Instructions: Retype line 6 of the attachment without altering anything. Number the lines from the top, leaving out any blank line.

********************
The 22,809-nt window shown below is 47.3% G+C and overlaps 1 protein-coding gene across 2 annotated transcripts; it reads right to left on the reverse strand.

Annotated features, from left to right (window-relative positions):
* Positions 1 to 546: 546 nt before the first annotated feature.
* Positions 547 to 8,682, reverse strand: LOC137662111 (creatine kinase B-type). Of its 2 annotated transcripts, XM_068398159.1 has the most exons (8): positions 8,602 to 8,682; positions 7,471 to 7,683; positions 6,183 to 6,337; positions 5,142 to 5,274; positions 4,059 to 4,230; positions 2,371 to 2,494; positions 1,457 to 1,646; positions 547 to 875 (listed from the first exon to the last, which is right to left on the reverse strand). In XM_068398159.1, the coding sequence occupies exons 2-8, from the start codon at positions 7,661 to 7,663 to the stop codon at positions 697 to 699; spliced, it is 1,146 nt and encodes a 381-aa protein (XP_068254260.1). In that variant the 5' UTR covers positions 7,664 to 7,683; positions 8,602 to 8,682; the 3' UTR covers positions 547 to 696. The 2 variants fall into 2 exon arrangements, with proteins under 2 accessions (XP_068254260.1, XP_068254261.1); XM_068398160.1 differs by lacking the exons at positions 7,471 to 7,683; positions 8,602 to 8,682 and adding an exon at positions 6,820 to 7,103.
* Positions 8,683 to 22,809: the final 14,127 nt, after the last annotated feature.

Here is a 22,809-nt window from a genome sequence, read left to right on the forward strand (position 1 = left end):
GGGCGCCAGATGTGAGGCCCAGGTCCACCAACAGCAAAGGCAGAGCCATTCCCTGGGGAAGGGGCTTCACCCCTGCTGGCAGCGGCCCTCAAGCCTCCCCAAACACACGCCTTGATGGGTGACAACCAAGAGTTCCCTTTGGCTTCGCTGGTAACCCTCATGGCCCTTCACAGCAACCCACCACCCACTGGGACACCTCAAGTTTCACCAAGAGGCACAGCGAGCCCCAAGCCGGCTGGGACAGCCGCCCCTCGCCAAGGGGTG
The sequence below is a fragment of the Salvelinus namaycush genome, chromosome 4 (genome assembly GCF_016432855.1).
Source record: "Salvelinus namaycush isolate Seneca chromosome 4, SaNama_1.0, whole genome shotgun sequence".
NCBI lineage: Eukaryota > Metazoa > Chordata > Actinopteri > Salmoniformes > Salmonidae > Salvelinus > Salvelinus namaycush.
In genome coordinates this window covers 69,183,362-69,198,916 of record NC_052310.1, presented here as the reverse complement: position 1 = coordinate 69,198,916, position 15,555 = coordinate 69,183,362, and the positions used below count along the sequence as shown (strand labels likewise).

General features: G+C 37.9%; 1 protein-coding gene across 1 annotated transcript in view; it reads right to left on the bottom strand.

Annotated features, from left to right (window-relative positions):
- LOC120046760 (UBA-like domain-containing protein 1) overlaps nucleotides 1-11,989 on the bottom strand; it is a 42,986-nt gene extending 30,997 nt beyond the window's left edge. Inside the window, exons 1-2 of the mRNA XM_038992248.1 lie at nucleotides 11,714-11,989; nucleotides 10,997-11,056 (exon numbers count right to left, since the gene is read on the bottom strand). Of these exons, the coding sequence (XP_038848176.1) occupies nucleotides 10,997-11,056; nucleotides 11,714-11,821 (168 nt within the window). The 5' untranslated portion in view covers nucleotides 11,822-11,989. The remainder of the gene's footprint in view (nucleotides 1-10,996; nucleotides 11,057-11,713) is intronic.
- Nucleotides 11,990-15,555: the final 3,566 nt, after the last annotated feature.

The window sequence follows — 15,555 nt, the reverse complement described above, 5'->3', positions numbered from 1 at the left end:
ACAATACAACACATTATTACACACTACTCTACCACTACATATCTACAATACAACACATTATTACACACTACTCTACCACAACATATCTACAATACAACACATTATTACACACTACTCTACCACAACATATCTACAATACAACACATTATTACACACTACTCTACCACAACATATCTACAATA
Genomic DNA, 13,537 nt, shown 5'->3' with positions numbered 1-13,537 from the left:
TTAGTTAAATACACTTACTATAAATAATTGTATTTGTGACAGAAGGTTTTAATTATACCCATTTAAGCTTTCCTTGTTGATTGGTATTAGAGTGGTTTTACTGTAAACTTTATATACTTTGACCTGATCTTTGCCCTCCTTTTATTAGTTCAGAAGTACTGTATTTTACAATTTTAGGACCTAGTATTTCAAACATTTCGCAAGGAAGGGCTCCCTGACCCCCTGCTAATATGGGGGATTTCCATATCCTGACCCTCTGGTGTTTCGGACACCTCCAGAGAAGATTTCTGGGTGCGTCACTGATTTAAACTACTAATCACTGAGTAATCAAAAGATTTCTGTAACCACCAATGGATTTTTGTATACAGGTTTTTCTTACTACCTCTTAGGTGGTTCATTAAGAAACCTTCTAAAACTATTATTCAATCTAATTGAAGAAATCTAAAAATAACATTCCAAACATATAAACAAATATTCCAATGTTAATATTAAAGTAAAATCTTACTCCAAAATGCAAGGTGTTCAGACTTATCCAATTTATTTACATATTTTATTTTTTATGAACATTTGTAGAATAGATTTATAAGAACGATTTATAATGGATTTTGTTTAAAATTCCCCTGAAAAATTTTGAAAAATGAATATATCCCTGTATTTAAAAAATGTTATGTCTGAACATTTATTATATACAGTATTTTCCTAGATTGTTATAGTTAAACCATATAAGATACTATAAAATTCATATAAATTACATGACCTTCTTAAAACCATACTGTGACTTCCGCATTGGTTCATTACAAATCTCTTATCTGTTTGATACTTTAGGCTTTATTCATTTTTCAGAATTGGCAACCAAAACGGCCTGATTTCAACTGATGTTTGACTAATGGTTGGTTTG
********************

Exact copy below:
Here is a 22,809-nt window from a genome sequence, read left to right on the forward strand (position 1 = left end):